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Simplified Merger Notification Procedure

  • Ireland
  • General

20-05-2020

The Competition and Consumer Protection Commission (“CCPC”) has announced a new simplified merger notification procedure (“Simplified Procedure“) which will come into effect from 1 July 2020.

The Simplified Procedure – Executive Summary

  • Form: the merger notification form will be the same as the current CCPC merger notification form, however, if a transaction can avail of the Simplified Procedure, the notifying parties will not be required to complete certain sections such as those concerning competitors, customers, suppliers, industry and products concerned, and the parties’ turnover in the State.
  • Pre – Notification Discussions: The CCPC notes that the notifying parties are “strongly encouraged to engage with the CCPC in pre-notification discussions” in order to mitigate the risk of embarking on the process only for the CCPC to decide that the transaction cannot avail of the Simplified Procedure. 
  • Timelines: the Simplified Procedure could significantly shorten the time required for Phase I clearance. The standard merger notification procedure affords the CCPC 30 working days to give Phase I clearance. The Simplified Procedure provides that the CCPC will endeavour to give a Phase I clearance as soon as practically possible following the expiration of the deadline for third party submissions (ie in most cases meaning as soon as practically possible following the expiry of 10 working days after notification of the merger).
  • Risks: The CCPC can revert to the standard procedure at any time (for example if new information comes to light) by: (a) issuing a formal requirement for further information; or (b) declaring the notification submitted invalid (thereby requiring a new notification to be made).

Which transactions can avail of the Simplified Procedure?

Only those transactions which clearly do not raise competition concerns will be able to avail of the Simplified Procedure. The CCPC has provided some indicative criteria describing categories of transaction which may be able to avail of the Simplified Procedure as follows:

1. if the undertakings involved in the merger/acquisition are not active in the same product and geographic markets, or in any market(s) which is upstream or downstream to a market(s) in which another undertaking involved is active;  

2. if two or more of the undertakings involved in the merger/acquisition are active in the same product and geographic market, and their combined market share is less than 15%; or if one or more undertakings involved in the merger/acquisition are active in a market that is upstream or downstream to a market in which another undertaking involved is active, and the market share of each of the undertakings involved in each market is less than 25%; or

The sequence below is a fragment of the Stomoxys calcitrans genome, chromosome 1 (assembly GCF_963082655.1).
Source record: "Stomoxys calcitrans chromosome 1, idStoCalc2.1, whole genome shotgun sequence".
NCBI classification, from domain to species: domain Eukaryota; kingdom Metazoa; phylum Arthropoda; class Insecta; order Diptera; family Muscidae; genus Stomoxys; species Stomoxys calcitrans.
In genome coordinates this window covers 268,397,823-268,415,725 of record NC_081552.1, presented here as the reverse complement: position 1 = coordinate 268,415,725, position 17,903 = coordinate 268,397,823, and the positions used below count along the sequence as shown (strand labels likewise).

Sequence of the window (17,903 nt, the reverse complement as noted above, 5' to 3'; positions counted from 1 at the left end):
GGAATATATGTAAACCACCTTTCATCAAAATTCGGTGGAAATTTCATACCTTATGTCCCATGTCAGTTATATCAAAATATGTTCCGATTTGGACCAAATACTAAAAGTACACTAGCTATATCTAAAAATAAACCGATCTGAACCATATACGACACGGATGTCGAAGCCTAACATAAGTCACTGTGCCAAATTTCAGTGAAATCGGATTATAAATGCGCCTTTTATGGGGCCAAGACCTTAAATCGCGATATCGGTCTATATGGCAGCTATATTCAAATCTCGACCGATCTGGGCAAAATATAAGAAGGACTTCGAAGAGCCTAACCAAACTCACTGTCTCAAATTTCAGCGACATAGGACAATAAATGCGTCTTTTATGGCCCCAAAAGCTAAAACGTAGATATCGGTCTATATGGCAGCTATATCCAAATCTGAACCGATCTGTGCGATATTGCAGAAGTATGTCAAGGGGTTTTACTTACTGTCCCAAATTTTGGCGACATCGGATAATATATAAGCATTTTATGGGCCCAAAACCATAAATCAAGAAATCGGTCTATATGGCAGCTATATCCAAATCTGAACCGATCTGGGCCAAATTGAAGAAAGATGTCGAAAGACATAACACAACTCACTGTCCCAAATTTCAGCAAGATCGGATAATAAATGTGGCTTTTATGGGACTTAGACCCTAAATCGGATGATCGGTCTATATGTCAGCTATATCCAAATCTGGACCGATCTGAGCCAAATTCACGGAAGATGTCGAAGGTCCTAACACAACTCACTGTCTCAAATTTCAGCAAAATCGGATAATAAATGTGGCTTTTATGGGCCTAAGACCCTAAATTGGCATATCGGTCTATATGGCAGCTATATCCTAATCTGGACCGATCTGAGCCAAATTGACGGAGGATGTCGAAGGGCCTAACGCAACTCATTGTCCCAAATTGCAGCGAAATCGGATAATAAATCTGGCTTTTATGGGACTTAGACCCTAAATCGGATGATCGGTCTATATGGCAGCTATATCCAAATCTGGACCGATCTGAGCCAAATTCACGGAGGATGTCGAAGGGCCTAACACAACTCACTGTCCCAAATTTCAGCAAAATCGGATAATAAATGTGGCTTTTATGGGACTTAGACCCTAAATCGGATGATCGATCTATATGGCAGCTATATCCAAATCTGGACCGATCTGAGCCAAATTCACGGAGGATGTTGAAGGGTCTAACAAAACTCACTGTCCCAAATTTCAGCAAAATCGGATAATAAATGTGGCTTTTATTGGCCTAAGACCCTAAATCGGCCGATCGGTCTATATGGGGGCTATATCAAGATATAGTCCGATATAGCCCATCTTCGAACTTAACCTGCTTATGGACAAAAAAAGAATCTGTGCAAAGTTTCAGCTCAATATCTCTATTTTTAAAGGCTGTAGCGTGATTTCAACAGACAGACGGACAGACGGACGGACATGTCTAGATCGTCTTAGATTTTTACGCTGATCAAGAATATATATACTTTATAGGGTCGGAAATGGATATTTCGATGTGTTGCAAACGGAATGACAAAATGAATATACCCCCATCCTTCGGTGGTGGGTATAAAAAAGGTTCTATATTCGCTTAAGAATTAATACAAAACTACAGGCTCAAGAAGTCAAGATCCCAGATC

3. if an undertaking involved already has joint control over a company and is to acquire sole control over that company.

Which transactions will not be suitable for the Simplified Procedure?  

The CCPC has advised that if a transaction meets the following (non-exhaustive criteria) it is likely to be unsuitable for the Simplified Procedure:

1. if the market in question is already concentrated;

2. if the transaction involves an undertaking that could be regarded as a ‘maverick’ in the market;

3. if the transaction involves potentially important pipeline products (this may be particularly relevant to the pharma or digital sectors);

4. subject to certain market share tests, if the transaction involves undertakings active in neighbouring or related markets;

5. if the transaction involves a change from joint control to sole control and the structure post change gives rise to competition concerns;

6. if the market share information of the undertakings involved is difficult to ascertain;

7. if third party submissions received by the CCPC raise serious competition concerns; or

8. if the transaction involves new or novel markets and/or new or novel legal issues.

Conclusions

While the introduction of the Simplified Procedure is to be welcomed, given the number of potential exceptions to its application, a lot will depend on how it is applied in practice. In addition, while the CCPC has stated that it will endeavour to give a Phase I clearance to qualifying transactions as soon as practically possible following the expiration of the third party submission deadline, the statutory deadline has not changed and remains at 30 working days from the appropriate date.

For more information, please contact

Sean Ryan, Partner in our Corporate department - SeanRyan@eversheds-sutherland.ie

Katie Haberlin, Associate in our Corporate department -    KatieHaberlin@eversheds-sutherland.ie

Emma Mullen Reynolds, Solicitor in our Corporate department - EmmaMullenReynolds@eversheds-sutherland.ie 

Disclaimer

This information is for guidance purposes only and should not be regarded as a substitute for taking legal advice. Please refer to the full terms and conditions on our website.

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